An heartbreakingly honest and deeply moving memoir in the words of the son, his wife and his mother of her battle with cancer, from one of the UK's best loved travel writers. When his mother Joan was diagnosed with terminal cancer, Rory MacLean and his wife Katrin took her into their home. For five months, as their life fragmented and turned inward, they fought both to resist and to accept the inevitable. Each gave vent to their emotions in different ways, but all three kept a diary. Heartbreakingly honest and deeply moving, Gift of Time is the story of those days, in the words of a son, his wife and his mother. Woven together into a poignant meditation on life and death, they illuminate the courage and dignity of one woman who confronted what we all must face. Threaded through with wisdom and guilt, anger and acceptance, the story is punctuated by a family wedding and the hope of new life, by bin-bags of old letters and books rediscovered, by the end of winter and the first signs of spring. Powerful, raw and urgent, this slender volume is above all a celebration of life. Capturing every moment of beauty and pain it acknowledges that what survives all of us is love. (Publisher)
Simon & Schuster UK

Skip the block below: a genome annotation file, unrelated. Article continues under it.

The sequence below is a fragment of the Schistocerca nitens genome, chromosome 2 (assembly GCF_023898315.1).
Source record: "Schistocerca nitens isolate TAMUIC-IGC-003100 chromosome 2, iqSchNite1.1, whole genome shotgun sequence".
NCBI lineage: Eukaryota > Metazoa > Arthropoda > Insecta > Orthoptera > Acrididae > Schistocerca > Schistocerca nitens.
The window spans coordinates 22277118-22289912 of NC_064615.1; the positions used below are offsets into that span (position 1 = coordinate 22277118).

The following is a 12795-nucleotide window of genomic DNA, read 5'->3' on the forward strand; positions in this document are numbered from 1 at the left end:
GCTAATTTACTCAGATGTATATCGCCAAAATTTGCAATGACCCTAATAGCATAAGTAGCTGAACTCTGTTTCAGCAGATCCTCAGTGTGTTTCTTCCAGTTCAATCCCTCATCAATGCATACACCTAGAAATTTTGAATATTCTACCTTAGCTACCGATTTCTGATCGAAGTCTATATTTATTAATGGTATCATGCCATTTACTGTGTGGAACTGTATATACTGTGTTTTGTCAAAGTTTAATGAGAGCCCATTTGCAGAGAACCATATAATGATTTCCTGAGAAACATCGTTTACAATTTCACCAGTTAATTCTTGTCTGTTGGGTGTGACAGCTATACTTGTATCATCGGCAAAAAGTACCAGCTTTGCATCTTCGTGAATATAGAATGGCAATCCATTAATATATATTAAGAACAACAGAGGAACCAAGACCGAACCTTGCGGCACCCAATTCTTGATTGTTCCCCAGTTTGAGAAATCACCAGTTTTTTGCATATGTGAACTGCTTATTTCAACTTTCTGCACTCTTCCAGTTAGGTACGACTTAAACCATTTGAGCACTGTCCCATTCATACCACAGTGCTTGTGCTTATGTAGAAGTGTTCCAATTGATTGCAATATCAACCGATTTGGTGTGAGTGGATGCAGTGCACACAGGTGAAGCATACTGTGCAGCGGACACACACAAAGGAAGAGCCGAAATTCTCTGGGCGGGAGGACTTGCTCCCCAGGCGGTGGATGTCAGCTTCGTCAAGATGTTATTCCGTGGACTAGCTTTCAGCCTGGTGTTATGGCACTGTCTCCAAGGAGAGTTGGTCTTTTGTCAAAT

Angie and Ian were childhood sweethearts, Angie adored kids and, as one of eight children himself, Ian was only too happy to have as many as they could. After their marriage they had three sons in quick succession. But then, aged just thirty one, Angie was diagnosed with breast cancer and the couple had to accept they might not be able to have any more. Five years on, though, with Angie well again they went on to have five more. But in 2007, Angie had a shadow on her lung and it was the return of the original breast cancer she thought she had beaten. It seemed the disease had returned to tear their world apart again. Though Ian searched tirelessly for cures, Angie practised acceptance. She wouldn't live to see her children grow up. Raising eight children would be a big job for any couple; to raise them alone, without their mother, an almost Herculean feat. But this was exactly what Angie wanted Ian to be able to do. So in the last months of her life, Angie compiled a list of 'rules' to guide Ian in the future, and put him on an intensive training course, so he could learn all the skills he would need. She taught him how to make her special chicken curry, how to soothe away their hurts, pack their lunchboxes with all their favourites and do all the little things she'd done for them so unthinkingly. And Ian knew he wasn't just doing this for the children. He was doing it so his beloved wife could be comforted by knowing that he had the tools to bring their children up her way. Finally, inevitably, came the hardest task of all. Angie, the job done, had to find the courage to let them go, and Ian and the children the courage to carry on without her. (Publisher)